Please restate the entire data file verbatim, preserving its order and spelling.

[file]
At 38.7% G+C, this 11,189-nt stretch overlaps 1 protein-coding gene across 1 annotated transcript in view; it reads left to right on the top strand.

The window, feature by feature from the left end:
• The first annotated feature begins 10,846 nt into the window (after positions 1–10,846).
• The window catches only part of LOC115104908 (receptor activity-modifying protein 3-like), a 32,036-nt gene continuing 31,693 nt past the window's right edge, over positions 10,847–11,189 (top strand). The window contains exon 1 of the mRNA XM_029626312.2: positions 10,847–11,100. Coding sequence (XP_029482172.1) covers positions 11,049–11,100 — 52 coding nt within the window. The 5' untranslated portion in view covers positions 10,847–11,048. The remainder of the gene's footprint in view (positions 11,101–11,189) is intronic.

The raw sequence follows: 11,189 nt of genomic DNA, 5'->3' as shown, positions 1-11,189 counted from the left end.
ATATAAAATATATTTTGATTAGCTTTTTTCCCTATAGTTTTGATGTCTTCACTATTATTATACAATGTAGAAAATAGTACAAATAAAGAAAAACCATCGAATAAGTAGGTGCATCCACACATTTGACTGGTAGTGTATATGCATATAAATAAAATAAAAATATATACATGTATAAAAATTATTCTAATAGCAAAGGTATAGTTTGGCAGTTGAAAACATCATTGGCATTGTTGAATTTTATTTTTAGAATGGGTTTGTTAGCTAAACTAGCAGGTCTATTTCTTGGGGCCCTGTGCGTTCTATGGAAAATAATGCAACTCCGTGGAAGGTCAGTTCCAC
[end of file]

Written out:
At 38.7% G+C, this 11,189-nt stretch overlaps 1 protein-coding gene across 1 annotated transcript in view; it reads left to right on the top strand.

The window, feature by feature from the left end:
• The first annotated feature begins 10,846 nt into the window (after positions 1–10,846).
• The window catches only part of LOC115104908 (receptor activity-modifying protein 3-like), a 32,036-nt gene continuing 31,693 nt past the window's right edge, over positions 10,847–11,189 (top strand). The window contains exon 1 of the mRNA XM_029626312.2: positions 10,847–11,100. Coding sequence (XP_029482172.1) covers positions 11,049–11,100 — 52 coding nt within the window. The 5' untranslated portion in view covers positions 10,847–11,048. The remainder of the gene's footprint in view (positions 11,101–11,189) is intronic.

The raw sequence follows: 11,189 nt of genomic DNA, 5'->3' as shown, positions 1-11,189 counted from the left end.
ATATAAAATATATTTTGATTAGCTTTTTTCCCTATAGTTTTGATGTCTTCACTATTATTATACAATGTAGAAAATAGTACAAATAAAGAAAAACCATCGAATAAGTAGGTGCATCCACACATTTGACTGGTAGTGTATATGCATATAAATAAAATAAAAATATATACATGTATAAAAATTATTCTAATAGCAAAGGTATAGTTTGGCAGTTGAAAACATCATTGGCATTGTTGAATTTTATTTTTAGAATGGGTTTGTTAGCTAAACTAGCAGGTCTATTTCTTGGGGCCCTGTGCGTTCTATGGAAAATAATGCAACTCCGTGGAAGGTCAGTTCCAC